Land, John (1851-1904)
Transcription of Obituary in the Primitive Methodist Magazine by J. Jopling
In the death of Mr. John Land on Nov, 21st, Birmingham Primitive Methodism in general and Bristol Hall Church in the First Circuit in particular has sustained a serious loss. Our brother was born at Wirksworth, among the Derbyshire Hills, in 1850. His parents were pious people of the Baptist persuasion, who consecrated each of their twelve children to God from their birth.
Five of the sons and one daughter united themselves with our Wirksworth Society, and in course of time all these five young men became local preachers. John came upon the plan when he was about twenty years of age, and in due time a younger brother, now the Rev. Henry Land, was placed “On Note” by the Quarterly Meeting under his care. He came to Birmingham in 1884, and at once identified himself with the Gooch Street Society. Here his religious simplicity, sincerity, peaceful disposition and high character, coupled with a willingness to serve the Church in any capacity whatsoever, and a passion for souls, soon marked him out as a front-rank man.
He was a rare combination, and no form of Christian service came amiss to him. Besides being a local preacher, he also became a trustee, a class leader, society steward and for many years he creditably held the office of circuit steward. Seldom was he absent from any service of the Church, and probably never, when it was possible for him to attend. He might always be counted upon for the class meeting and week evening preaching service. Nor was he less diligent in relation to business meetings.
His best was given to God. He became the centre of much healthy influence in the Church. All sections held him in high esteem and trusted him. He was the minister’s right hand. His constancy never wavered. Such a man is always invaluable, and when he passes away his place is not easily filled. This is the feeling of the Church he loved so well and which in return loved him in a way that is not given to every man to experience. During his long and distressing illness, it was almost felt that should God think fit to remove him, the loss would be irreparable. No meeting was held during that time of suspense, whether for business or of a devotional kind, but he became the topic of conversation, the theme of testimony, or the burden of prayer.
In the meanwhile his afflictions were not without good. It was the writer’s privilege to visit him nearly every day for the last four months, and the sick chamber was always felt to be a means of grace. He never complained. He was always patient and cheerful, and only troubled because of the strain put upon his loved ones in watching over him.
His interest in the affairs of the Circuit was maintained until the very last. His sense of the Divine presence was always most real and vivid. He illustrated the triumph of grace over physical weakness.
He was interred on November 25th. The day was exceedingly unfavourable, but a large company attended, including, besides relatives and the leading members of the Circuit, all the local superintendents of the “National Guardian Life Assurance Company” who had been under his supervision, and many friends from a distance. The body was first taken to Bristol Hall Church, where a brief service was held, and then to Yardley Cemetery.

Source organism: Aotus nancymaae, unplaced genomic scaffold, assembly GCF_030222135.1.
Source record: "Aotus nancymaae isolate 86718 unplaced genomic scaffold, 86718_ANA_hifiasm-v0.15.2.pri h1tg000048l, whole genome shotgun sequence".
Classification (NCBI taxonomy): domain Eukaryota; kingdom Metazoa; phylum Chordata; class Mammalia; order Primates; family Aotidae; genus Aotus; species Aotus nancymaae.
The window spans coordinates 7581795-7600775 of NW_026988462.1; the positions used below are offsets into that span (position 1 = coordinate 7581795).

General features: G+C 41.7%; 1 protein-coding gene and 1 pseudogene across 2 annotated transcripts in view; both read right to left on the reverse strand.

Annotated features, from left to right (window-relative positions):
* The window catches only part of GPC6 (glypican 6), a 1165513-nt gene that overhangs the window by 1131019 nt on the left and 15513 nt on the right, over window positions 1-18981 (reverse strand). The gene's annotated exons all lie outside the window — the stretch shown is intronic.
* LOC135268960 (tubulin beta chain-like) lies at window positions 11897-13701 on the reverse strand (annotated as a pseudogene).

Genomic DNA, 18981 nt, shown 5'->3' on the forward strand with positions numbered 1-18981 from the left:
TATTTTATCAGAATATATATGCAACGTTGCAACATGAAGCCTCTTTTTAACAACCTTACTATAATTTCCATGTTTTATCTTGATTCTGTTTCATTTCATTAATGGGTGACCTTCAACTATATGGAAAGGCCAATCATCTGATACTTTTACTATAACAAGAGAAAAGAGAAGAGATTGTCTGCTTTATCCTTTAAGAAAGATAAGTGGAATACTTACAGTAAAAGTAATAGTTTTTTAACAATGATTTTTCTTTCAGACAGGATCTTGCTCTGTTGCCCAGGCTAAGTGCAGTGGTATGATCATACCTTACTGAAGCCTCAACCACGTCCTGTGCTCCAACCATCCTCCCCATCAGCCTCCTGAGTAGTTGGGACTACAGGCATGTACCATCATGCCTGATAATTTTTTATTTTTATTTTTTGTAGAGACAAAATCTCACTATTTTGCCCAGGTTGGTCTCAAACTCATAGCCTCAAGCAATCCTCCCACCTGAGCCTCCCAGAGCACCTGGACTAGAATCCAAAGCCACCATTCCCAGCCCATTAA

The Rev. W.S. Spencer delivered an address in which he evidenced much affection for our brother and sympathy with the bereaved family, and the Revs. J.M. Brown, J.W. Jacob and the writer also took part in the service.
The writer conducted the memorial service at Bristol Hall on Sunday evening, December 4th, at which there was a large attendance. A wife and family are left to mourn their loss. In this the dark hour of their life the prayers of many will go up to Him who has promised to be a Father to the fatherless and a Husband to the widow, that He will comfort them in their sorrow, and guide and sustain them throughout the remainder of their earthly pilgrimage until they meet their loved one again, where God shall wipe all tears from their eyes.
John was born in 1851 to parents John, a lead miner, and Martha.
Census returns identify the following occupations for John.
- 1881 lead miner
- 1891 British Primitive Methodist Insurance Superintendent
- 1901 insurance superintendent
John married Ann Elliott (1853-1873) on 16 June 1871 at Wirksworth, Derbyshire.
John married Hannah Eaton (1851-1880) on 26 May 1874 at Cromford, Derbyshire. Census returns identify two children.
- Elizabeth (b abt1875)
- Ellen (1876-1958) – a chocolate confectioner (1901)
John married Mary Ann Butterworth, nee Hibbert, (1849-1894) on 8 June 1881 at Littleborough, Lancashire. Census returns identify one child.
- Martha (abt1887-1965) – married Charles James Arnold, a cabinet maker, in 1915
John married Mary Ann Hopkins (abt1857-1934), a widow, in late 1895 at Birmingham, Warwickshire. Census returns identify one child.
- Louisa May (1897-1965) – a warehouse girl (1911)
Primitive Methodist Magazine1906/68
Census Returns and Births, Marriages & Deaths Registers